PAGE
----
After the Inca Trail we were given two days to relax in Cuzco, very necessary after four days without sleeping and washing. The first day, the 29th March, we did very little, finding the energy only to get ourselves a massage each - £5 for a 1 hour full body massage! Other than that we had a very relaxing day and in the evening treated ourselves to a gourmet meal at Fallen Angel, a lovely restaurant where we were given balloon hats to wear and our table was a bath tub with goldfish swimming inside! Afterwards we met the rest of the GAP group for a few drinks, though this turned into a big night out of dancing, complete with Carina dancing on the bar!
The next day we were feeling more energetic and so we managed to explore the city pretty thoroughly by foot - we have often enjoyed walking aimlessly around places just to get a feel for them. Most of the group were feeling pretty hungover, but the two of us enjoyed spending time wandering around Cuzco, enjoying the fine weather and quaint art shops. We had a night bus to Arequipa to look forward to in
the evening, so it was good to stretch our legs. The night bus turned out to be a nightmare because the air-conditioning was broken, so we arrived in Peru's second largest city at 6am feeling sticky and exhausted as it was too hot to sleep. The bus was also a very strange experience as before boarding we were made to give our fingerprints, and were filmed as we boarded - apparently this was so we could be identified if the bus crashes - but this did not fill us with the most confidence leaving on a 9 hour journey!
After arriving we (Chris!) had a quick nap before heading out for some breakfast and to explore Arequipa. The highlight of this city without question is the beautiful Santa Catalina convent, former home to hundreds of nuns and still in use today. Its colourful streets and historical buildings were both spiritual and functional - it really was a religious 'town within a town'. Arequipa's main other draw is the Colca Canyon, the deepest canyon on earth (although this seemed up for debate), a four hour drive away. So on the following day, April 1st, we made our way there.
The journey itself was another one of South America's fantastic drives - from 2300m to near 5000m, passing several volcanoes and herds of alpaca. The town we were staying in, Coporaque, was situated in a rich green valley an hour from the canyon itself. We arrived at our hotel to a huge buffet lunch on which we slightly gorged ourselves - why have one alpaca steak when you can have three?! A short walk up a nearby hill helped lunch go down, though while the view from the top was superb the surroundings were macabre: sacrifices were made here long ago and many human bones are still present.
The next day we headed to the Colca Canyon early so that we could see the condors (vulture-like birds) gliding and swooping along the edge of the cliffs. The sight of these gigantic birds against the backdrop of the canyon was very impressive. The Colca Canyon is perhaps not as spectacular as the Fish River or Grand Canyons, but it was still an incredible landscape and very different from those mentioned above; the rainy season brings vegetation to the cliffs, giving it a deep green colour. In the evening we went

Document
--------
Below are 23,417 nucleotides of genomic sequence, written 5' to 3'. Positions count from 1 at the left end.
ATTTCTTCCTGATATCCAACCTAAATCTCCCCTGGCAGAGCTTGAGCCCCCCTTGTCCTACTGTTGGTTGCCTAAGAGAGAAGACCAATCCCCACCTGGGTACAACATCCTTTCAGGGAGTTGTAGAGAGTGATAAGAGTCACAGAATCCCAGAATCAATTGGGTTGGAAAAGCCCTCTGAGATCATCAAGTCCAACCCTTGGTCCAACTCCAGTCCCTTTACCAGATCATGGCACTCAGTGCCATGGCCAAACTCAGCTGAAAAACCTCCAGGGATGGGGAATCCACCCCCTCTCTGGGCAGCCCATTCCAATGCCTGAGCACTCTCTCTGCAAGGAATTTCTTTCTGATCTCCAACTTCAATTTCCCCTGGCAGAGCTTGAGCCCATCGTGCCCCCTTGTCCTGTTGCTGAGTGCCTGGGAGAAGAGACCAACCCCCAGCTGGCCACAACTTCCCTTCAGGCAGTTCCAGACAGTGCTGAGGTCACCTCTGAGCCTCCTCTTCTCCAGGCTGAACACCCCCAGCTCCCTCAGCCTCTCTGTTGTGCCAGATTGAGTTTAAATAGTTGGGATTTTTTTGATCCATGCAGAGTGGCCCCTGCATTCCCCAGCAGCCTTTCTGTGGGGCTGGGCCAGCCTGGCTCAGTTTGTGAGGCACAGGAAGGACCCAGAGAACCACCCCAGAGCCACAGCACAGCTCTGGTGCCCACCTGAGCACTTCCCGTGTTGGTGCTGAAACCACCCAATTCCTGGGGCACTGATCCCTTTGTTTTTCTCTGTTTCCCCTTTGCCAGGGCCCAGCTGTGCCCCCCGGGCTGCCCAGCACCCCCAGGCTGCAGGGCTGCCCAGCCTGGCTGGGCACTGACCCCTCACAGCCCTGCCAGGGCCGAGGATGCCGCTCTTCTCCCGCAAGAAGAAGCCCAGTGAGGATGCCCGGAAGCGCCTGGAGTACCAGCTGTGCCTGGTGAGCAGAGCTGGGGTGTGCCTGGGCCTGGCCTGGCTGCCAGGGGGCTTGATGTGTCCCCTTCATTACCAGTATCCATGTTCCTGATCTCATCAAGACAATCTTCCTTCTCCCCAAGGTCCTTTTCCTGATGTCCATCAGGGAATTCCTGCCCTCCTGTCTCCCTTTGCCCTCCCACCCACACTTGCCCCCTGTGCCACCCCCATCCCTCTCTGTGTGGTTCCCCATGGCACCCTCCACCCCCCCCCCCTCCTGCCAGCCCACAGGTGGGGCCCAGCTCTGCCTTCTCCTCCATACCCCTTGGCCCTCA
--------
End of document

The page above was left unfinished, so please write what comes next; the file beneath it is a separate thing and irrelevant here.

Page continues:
to a restaurant featuring more traditional Peruvian dancing, though this one had added weirdness as a man in a bizarre mask started grabbing people from the audience, laying them on the floor and whipping them! Carina found him very scary - Chris just laughed!
The next day we headed back to Arequipa, arriving at 11am with another night bus ahead of us. The day in Arequipa was mostly spent looking around the handicraft markets, which were refreshingly varied and rather good. Thankfully the bus was nice and cool this time, (although we still got filmed!) so we both managed to sleep before arriving at our next destination, Nazca. After a month at high altitude we were finally heading back down!
Nazca is a small, dusty town near the coast which attracts thousands of tourists every year for one reason: the Nazca lines. Hundreds of years ago the Nazca people carved huge shapes in to the ground, from whales to giant hummingbirds. It is not known exactly why they did this, though they are believed to be some sort of calendar and spiritual appreciation. Whatever the reason, they are both bizarre and brilliant.
The best way to see
the lines is from the air, so five of our group decided to risk life and limb to take a small, seven-seater propeller plane to get the perfect view. Although we were jealous that the other nine of our group were relaxing in the hotel's pool, flying over the lines was an exhilarating (and slightly scary!) experience. We had heard that 2 out of every 5 people throw up during the flight (which itself brought a new meaning to the word 'turbulence'!), but luckily the five in our plane kept eveything down. That wasn't through lack of effort on the part of the pilot though - he was ducking and diving at every opportunity!
After the flight we met the rest of the group for lunch, which had been prepared by a local shaman and cooked using heated stones underground. A different culinary experience, but some of the best food we'd eaten! From here it was back to the hotel and a night of drinks by the pool. A quick tip: don't play drinking games when there is a pool nearby - you will only end up wet!
The next day we began the trip up the coast
to Lima, where our GAP tour would be ending, though there were still plenty of things to get up to before then...
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